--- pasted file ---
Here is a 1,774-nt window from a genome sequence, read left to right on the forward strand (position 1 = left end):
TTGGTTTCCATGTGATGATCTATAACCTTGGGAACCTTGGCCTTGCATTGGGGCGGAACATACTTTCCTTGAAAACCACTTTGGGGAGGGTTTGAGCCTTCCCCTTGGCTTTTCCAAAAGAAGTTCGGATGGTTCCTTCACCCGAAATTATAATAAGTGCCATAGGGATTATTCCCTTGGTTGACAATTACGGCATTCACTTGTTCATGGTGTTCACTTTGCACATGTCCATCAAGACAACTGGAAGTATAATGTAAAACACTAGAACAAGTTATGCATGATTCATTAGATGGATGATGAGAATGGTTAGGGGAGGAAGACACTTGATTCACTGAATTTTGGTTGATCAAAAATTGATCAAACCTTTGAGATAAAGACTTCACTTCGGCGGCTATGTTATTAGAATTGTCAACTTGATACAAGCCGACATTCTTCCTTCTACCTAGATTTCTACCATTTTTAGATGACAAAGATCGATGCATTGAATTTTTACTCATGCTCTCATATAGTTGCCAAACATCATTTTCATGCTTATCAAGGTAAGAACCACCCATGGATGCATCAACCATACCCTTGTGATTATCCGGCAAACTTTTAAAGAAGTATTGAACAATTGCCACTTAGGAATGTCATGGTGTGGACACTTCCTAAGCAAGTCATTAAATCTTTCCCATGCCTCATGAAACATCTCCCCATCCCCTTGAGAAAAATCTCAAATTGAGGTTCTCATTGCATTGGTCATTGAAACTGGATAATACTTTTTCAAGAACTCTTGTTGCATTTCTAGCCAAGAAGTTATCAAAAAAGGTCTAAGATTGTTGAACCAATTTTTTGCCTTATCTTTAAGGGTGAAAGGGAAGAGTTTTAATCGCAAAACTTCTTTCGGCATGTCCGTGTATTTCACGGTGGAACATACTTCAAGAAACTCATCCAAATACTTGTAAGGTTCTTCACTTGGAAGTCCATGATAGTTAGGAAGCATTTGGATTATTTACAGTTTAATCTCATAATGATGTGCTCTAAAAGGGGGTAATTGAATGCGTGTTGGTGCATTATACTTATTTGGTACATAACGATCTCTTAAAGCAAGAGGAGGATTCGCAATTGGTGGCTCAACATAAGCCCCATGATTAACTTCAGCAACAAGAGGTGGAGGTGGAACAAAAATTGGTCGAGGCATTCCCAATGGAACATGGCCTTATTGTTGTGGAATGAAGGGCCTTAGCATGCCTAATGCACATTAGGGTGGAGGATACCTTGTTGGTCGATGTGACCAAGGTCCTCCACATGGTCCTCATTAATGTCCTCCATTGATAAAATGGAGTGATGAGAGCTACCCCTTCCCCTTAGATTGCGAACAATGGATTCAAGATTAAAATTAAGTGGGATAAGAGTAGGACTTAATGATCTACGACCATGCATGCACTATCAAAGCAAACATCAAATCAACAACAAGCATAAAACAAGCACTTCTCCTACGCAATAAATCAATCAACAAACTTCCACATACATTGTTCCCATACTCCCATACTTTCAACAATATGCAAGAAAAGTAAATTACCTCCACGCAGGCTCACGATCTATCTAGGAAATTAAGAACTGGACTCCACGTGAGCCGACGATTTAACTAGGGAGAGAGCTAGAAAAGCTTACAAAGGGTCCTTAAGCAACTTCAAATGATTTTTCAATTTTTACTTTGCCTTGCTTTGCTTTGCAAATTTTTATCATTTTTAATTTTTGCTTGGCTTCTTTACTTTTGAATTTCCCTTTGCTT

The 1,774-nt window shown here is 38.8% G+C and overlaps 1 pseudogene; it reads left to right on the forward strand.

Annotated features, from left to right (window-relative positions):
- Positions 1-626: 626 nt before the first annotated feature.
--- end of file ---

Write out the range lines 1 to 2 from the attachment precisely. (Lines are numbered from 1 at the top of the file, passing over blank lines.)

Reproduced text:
Here is a 1,774-nt window from a genome sequence, read left to right on the forward strand (position 1 = left end):
TTGGTTTCCATGTGATGATCTATAACCTTGGGAACCTTGGCCTTGCATTGGGGCGGAACATACTTTCCTTGAAAACCACTTTGGGGAGGGTTTGAGCCTTCCCCTTGGCTTTTCCAAAAGAAGTTCGGATGGTTCCTTCACCCGAAATTATAATAAGTGCCATAGGGATTATTCCCTTGGTTGACAATTACGGCATTCACTTGTTCATGGTGTTCACTTTGCACATGTCCATCAAGACAACTGGAAGTATAATGTAAAACACTAGAACAAGTTATGCATGATTCATTAGATGGATGATGAGAATGGTTAGGGGAGGAAGACACTTGATTCACTGAATTTTGGTTGATCAAAAATTGATCAAACCTTTGAGATAAAGACTTCACTTCGGCGGCTATGTTATTAGAATTGTCAACTTGATACAAGCCGACATTCTTCCTTCTACCTAGATTTCTACCATTTTTAGATGACAAAGATCGATGCATTGAATTTTTACTCATGCTCTCATATAGTTGCCAAACATCATTTTCATGCTTATCAAGGTAAGAACCACCCATGGATGCATCAACCATACCCTTGTGATTATCCGGCAAACTTTTAAAGAAGTATTGAACAATTGCCACTTAGGAATGTCATGGTGTGGACACTTCCTAAGCAAGTCATTAAATCTTTCCCATGCCTCATGAAACATCTCCCCATCCCCTTGAGAAAAATCTCAAATTGAGGTTCTCATTGCATTGGTCATTGAAACTGGATAATACTTTTTCAAGAACTCTTGTTGCATTTCTAGCCAAGAAGTTATCAAAAAAGGTCTAAGATTGTTGAACCAATTTTTTGCCTTATCTTTAAGGGTGAAAGGGAAGAGTTTTAATCGCAAAACTTCTTTCGGCATGTCCGTGTATTTCACGGTGGAACATACTTCAAGAAACTCATCCAAATACTTGTAAGGTTCTTCACTTGGAAGTCCATGATAGTTAGGAAGCATTTGGATTATTTACAGTTTAATCTCATAATGATGTGCTCTAAAAGGGGGTAATTGAATGCGTGTTGGTGCATTATACTTATTTGGTACATAACGATCTCTTAAAGCAAGAGGAGGATTCGCAATTGGTGGCTCAACATAAGCCCCATGATTAACTTCAGCAACAAGAGGTGGAGGTGGAACAAAAATTGGTCGAGGCATTCCCAATGGAACATGGCCTTATTGTTGTGGAATGAAGGGCCTTAGCATGCCTAATGCACATTAGGGTGGAGGATACCTTGTTGGTCGATGTGACCAAGGTCCTCCACATGGTCCTCATTAATGTCCTCCATTGATAAAATGGAGTGATGAGAGCTACCCCTTCCCCTTAGATTGCGAACAATGGATTCAAGATTAAAATTAAGTGGGATAAGAGTAGGACTTAATGATCTACGACCATGCATGCACTATCAAAGCAAACATCAAATCAACAACAAGCATAAAACAAGCACTTCTCCTACGCAATAAATCAATCAACAAACTTCCACATACATTGTTCCCATACTCCCATACTTTCAACAATATGCAAGAAAAGTAAATTACCTCCACGCAGGCTCACGATCTATCTAGGAAATTAAGAACTGGACTCCACGTGAGCCGACGATTTAACTAGGGAGAGAGCTAGAAAAGCTTACAAAGGGTCCTTAAGCAACTTCAAATGATTTTTCAATTTTTACTTTGCCTTGCTTTGCTTTGCAAATTTTTATCATTTTTAATTTTTGCTTGGCTTCTTTACTTTTGAATTTCCCTTTGCTT